The energy balance paradigm assumes that caloric intake and output can be accurately, consistently measured, and that “eat less move more” is the answer to everything. If actual experience stubbornly belies the ability of this formula to cover every case, it might be assumed that something is wrong with how intake and/or output are being measured. Maybe the grad student who crunched the numbers was having a bad day. Perhaps the patient or the research subject supplied incorrect data, or simply lied.
The energy balance concept is closely linked with the idea that all calories are created equal. Food obsession is very similar to other mental/emotional disorders in which a person is held in thrall by a substance (cocaine) or experience (gambling) to the point where we call it an addiction.
But with food, there seem to be sub-categories. Are people loving the food itself, or the familiar, habitual, comforting actions and sensations involved in eating? How much of the preoccupation with food has to do with quality, and how much is dependent on a simple desire for quantity? Things get complicated, and outlier behaviors confuse the issues. Dr. Pretlow once mused,
From the difficulty we’ve encountered recruiting young people for our study, who are willing to reduce their food intake, it portends of an obesity Armageddon.
Most youth in our studies seem to want to engage in calorie counting to lose weight, even though we’ve stated firmly up front that our app does not involve calorie counting. I suspect the reason is that they can eat large amounts of “low calorie” food.
Calorie counting would seem to still leave the individual hooked on food, even though low calorie.
As it turns out, no matter what anyone thinks they know about calories, somebody else thinks they are wrong. Childhood Obesity News has mentioned a report that was said to “move the debate beyond calories.” The 22 scientists who contributed to the paper determined that there are specific pathways and mechanisms that account for the mysterious ability of some calories to be more harmful than others. About this significant research, Dr. Pretlow said at the time,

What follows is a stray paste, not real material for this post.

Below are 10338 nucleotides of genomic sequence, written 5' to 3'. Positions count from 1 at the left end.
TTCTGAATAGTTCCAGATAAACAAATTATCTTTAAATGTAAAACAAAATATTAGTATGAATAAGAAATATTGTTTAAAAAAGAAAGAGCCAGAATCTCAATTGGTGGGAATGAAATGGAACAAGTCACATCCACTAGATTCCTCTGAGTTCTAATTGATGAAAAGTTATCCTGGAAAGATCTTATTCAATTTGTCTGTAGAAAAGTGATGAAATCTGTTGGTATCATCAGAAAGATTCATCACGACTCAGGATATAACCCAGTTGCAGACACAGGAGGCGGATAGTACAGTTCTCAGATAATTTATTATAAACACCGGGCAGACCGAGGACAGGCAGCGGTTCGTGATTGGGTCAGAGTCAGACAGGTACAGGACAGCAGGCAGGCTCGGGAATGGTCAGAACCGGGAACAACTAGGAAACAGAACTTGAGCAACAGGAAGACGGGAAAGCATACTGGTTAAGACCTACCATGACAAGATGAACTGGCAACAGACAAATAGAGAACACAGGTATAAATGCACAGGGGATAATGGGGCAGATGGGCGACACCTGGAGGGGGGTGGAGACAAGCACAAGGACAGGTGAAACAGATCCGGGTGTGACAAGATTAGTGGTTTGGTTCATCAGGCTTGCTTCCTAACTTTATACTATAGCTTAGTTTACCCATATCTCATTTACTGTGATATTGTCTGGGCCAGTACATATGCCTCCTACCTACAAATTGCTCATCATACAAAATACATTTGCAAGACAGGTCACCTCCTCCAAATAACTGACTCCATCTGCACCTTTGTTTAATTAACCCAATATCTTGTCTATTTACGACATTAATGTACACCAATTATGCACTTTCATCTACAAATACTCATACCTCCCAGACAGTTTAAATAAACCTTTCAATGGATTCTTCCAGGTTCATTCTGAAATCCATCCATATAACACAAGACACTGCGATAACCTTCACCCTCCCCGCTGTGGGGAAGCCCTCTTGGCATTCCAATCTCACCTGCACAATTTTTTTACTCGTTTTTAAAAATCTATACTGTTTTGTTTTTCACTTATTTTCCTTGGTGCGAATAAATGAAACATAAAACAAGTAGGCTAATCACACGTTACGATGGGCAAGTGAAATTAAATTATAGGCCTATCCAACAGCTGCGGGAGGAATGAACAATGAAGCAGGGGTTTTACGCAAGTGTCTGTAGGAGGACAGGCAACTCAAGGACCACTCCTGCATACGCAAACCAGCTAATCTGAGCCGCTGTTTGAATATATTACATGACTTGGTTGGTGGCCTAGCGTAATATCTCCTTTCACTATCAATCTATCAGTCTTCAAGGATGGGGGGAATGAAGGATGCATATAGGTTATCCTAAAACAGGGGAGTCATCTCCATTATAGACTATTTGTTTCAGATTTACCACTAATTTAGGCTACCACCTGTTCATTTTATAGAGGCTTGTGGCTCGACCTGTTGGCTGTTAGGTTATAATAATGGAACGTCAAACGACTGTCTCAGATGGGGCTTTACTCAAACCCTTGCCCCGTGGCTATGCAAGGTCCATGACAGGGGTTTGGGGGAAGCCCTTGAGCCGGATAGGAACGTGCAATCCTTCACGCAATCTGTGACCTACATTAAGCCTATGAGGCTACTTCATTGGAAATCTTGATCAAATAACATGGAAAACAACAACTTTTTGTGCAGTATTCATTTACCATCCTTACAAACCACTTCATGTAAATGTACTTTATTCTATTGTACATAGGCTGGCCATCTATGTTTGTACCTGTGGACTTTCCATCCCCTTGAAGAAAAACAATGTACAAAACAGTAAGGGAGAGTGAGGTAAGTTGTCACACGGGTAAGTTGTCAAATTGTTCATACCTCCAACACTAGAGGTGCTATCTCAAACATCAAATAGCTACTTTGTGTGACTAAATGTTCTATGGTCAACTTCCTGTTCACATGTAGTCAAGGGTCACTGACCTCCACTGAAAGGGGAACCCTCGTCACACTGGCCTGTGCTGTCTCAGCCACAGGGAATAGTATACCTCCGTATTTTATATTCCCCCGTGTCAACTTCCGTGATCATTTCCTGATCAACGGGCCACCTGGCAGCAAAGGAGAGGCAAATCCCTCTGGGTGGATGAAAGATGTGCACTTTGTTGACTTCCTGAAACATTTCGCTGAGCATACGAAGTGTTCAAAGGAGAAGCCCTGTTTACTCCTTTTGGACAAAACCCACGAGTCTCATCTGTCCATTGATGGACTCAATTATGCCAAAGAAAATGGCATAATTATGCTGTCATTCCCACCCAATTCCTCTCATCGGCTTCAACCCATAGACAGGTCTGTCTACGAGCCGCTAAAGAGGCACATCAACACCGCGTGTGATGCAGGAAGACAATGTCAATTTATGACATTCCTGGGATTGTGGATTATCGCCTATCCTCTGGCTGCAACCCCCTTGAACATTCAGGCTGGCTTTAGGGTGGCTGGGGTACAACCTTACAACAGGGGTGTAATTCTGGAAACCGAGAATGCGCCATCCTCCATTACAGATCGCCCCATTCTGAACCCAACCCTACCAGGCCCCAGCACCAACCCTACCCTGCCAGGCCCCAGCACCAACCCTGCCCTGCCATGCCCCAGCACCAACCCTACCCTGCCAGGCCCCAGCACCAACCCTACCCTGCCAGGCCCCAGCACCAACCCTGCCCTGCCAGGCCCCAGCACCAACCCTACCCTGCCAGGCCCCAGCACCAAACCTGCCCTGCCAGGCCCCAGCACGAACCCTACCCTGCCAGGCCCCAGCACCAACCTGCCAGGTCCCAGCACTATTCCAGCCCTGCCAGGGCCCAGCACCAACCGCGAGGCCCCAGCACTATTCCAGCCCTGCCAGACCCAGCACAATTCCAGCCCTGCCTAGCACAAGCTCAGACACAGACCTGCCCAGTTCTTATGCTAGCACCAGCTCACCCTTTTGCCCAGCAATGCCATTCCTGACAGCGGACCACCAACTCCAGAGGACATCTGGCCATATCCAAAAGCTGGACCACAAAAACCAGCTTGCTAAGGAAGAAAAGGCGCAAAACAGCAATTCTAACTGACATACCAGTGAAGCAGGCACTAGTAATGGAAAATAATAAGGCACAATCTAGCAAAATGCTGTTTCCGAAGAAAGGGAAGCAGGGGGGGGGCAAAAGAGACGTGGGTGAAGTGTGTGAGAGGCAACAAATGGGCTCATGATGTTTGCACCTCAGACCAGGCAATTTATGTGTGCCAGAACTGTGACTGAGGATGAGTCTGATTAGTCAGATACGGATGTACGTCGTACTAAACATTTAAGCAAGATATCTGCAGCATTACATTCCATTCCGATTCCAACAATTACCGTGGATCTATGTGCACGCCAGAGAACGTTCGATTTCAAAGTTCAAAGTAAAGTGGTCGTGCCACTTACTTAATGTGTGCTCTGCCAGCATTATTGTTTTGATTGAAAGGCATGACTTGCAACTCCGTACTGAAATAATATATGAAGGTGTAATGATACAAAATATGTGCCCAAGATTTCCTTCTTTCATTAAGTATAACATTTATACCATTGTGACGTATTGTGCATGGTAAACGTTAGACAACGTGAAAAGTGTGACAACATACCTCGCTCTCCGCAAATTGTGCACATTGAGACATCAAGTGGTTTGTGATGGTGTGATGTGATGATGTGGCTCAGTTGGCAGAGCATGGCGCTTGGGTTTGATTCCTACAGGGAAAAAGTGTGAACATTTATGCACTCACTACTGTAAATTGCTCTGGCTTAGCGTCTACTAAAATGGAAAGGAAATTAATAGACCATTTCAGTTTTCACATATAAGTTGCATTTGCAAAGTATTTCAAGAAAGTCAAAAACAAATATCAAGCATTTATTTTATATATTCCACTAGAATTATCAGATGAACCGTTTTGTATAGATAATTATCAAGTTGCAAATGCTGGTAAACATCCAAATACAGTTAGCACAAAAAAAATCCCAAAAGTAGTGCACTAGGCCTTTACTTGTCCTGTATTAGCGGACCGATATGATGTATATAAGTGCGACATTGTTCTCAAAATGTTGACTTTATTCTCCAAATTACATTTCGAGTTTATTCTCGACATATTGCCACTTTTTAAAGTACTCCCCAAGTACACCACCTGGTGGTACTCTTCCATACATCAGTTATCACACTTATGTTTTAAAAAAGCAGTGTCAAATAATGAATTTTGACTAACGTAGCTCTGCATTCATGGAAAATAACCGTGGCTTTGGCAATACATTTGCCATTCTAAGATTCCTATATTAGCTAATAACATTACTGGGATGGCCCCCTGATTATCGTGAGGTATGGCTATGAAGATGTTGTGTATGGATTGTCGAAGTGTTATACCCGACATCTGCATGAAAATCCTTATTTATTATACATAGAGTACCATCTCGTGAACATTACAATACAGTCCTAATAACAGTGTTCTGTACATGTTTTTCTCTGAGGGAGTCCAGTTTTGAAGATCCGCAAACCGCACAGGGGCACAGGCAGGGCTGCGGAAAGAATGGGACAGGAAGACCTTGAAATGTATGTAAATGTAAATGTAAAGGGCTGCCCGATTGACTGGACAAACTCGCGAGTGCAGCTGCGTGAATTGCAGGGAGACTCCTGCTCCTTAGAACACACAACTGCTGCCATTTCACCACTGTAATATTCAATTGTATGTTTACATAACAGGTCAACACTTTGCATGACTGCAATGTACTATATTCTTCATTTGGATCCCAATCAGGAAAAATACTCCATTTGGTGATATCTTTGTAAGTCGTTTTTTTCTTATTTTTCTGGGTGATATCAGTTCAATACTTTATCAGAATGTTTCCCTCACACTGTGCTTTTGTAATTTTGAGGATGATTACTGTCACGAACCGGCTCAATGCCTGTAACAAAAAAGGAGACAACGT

The paper finds that soda and other sugar-sweetened beverages increase health risks when compared with the same number of calories from other carbohydrates such as starch. That’s a big deal because it contradicts the beverage industry claim that “all calories are created equal.”
Nutrition researcher Kris Gunnars has a bachelor’s degree in medicine and founded the website Authority Nutrition, which later joined up with Healthline. In an article titled “8 Ridiculous Nutrition Myths Debunked,” he took apart one belief related to child obesity. By giving three examples of how foods can affect our hormones and our hunger levels in different ways, Gunnars showed how “a calorie is NOT a calorie”:
— Fructose vs. Glucose: Fructose is more likely to stimulate hunger, increase abdominal obesity and insulin resistance, compared to the same amount of calories from glucose.
— Protein: Eating protein can raise the metabolic rate and reduce hunger compared to fat and carbs.
— Medium vs. long-chain fatty acids: Fatty acids that are of medium length (such as from coconut oil) raise metabolism and reduce hunger compared to longer chain fatty acids.
What about the science? It is there, in great detail, a trove of easily-assimilated information for anyone inclined in this direction.
Your responses and feedback are welcome!
Source: “8 Ridiculous Nutrition Myths Debunked,” AuthorityNutrition.com, 05/22/13
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